The saying goes, “The definition of insanity is people who do the same thing expecting a different result.” While it was several years before my third termination, my mindset remained the same. I was just coming to grips with the abuse I had experienced as a child. That, coupled with the severely low self-esteem that ailed me daily, caused me to subject myself to another man without protection—physically or emotionally. I became pregnant once more, and when he begged me to abort, I did—again, at the same place, for a slightly higher amount, but with the same nurse and the same anesthesia.
Still insane, I had a few more pointless relationships until I met the man who fathered my last child—the man I really believed loved me, the man with whom I never thought I would have to experience a clinical moment.
Dec. 4, 1999, after weeks of arguing, I was pressured to terminate. I wanted him to love me so much that his needs took precedence over mine. But this time it was different. Because the state had a cap on how many abortions a woman could have, we traveled to another state. This time, there were protestors and picket signs with pictures of baby body parts. This time, the father of my child hit someone who tried to attack me as we walked to the entrance. This time I saw the picture of our child on the ultrasound. And this time, I left completely devastated.
My world crumbled. I mourned that pregnancy more than any other. I was growing weary of the cycle. I went into a deep depression while contemplating suicide. I was murdering my children, so my own death seemed to be a natural progression. For the first time, I no longer saw my children as problems, inconveniences or issues that took a back seat to my own.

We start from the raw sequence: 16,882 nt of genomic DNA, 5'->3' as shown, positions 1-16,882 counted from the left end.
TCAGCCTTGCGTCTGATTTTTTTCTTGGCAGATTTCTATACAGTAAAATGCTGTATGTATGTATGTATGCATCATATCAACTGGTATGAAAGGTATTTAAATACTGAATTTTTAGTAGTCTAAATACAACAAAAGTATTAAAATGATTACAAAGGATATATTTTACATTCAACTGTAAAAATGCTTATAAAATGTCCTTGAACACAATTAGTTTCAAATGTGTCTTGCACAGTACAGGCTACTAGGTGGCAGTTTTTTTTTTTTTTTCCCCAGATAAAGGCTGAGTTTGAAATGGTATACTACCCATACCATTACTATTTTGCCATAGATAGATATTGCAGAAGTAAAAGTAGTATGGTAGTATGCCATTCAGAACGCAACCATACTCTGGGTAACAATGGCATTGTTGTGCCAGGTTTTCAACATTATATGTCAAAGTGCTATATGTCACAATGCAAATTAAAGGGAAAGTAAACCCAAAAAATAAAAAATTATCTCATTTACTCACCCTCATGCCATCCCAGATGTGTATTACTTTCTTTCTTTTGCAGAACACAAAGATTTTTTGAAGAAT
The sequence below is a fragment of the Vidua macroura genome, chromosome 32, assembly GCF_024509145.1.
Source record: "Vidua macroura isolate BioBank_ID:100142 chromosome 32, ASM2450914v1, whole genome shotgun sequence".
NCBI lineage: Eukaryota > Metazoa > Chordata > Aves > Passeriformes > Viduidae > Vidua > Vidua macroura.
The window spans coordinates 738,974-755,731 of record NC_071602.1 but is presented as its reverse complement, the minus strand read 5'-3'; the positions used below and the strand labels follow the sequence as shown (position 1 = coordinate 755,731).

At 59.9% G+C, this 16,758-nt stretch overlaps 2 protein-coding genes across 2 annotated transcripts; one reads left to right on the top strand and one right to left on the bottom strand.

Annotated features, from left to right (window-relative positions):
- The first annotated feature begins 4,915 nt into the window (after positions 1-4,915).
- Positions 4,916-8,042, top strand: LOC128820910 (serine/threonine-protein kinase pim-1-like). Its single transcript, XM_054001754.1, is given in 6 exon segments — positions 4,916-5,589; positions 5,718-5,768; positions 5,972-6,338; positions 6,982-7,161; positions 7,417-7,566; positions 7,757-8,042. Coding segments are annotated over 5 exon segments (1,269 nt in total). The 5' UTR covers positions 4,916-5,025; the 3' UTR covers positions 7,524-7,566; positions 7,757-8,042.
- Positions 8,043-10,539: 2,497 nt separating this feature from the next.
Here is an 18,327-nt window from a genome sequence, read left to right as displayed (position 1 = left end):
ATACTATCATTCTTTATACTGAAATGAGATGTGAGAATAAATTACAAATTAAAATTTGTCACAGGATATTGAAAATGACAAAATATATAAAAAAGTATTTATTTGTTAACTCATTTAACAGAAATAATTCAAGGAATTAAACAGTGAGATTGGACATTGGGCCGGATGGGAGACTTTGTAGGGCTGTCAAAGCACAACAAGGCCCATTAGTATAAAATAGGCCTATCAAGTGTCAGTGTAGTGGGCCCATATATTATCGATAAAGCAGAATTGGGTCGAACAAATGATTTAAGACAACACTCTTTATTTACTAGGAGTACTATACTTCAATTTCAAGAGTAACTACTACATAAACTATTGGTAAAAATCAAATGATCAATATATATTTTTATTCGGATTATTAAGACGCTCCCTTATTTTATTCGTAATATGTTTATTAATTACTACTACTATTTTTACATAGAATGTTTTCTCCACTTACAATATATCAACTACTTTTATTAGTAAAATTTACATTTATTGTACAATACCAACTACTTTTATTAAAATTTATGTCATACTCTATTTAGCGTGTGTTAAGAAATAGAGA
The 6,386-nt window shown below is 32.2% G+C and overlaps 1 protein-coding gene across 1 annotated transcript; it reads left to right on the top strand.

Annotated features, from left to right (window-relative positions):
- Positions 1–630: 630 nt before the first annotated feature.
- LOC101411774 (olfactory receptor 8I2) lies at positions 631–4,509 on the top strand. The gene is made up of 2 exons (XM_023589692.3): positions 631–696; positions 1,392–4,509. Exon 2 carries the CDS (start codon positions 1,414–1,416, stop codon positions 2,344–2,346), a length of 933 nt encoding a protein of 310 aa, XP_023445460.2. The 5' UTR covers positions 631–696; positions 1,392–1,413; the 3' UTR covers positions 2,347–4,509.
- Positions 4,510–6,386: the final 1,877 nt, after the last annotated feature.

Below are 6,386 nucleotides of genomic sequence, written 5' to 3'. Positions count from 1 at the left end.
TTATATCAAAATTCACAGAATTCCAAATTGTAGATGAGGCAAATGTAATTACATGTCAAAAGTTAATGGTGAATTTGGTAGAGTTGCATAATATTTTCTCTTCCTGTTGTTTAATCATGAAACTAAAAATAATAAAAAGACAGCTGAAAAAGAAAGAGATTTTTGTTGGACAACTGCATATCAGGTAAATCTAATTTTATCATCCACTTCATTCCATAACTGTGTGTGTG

I realized that my decisions were not just about me. For every person, God has a plan, and when we decide to “play God,” we are aborting the mission of others. There’s no telling what God desired for my children to do—what generational curses they could have broken, what destinies they could have fulfilled, what lessons they could have even taught me in my own stages of development.
Today I’m finally aware of my value in Christ and am free from guilt, but I’m still conscious of the fact that forgiveness does not always absolve consequences. I pray that God will entrust me with yet another one of His children, but like Moses, sometimes we are led to take people to the Promised Land, even if we are never able to enter it for ourselves. No matter what the future holds, this reality I am prepared to face.
For those who may be pregnant, just as God has a purpose and mission for your life, so does He for your child. I know it’s scary and embarrassing and you don’t know how you’re going to provide for you and your baby. But the same God who created this miracle of life is the same one who will make a way. For those who have already terminated, healing is a long road to travel, but it does exist. Ask God for forgiveness and then make the daily conscious effort to forgive yourself. Don’t let your parents, your church, your friends or the enemy tell you otherwise.
Editor’s Note: This article was originally published by RELEVANT in 2003.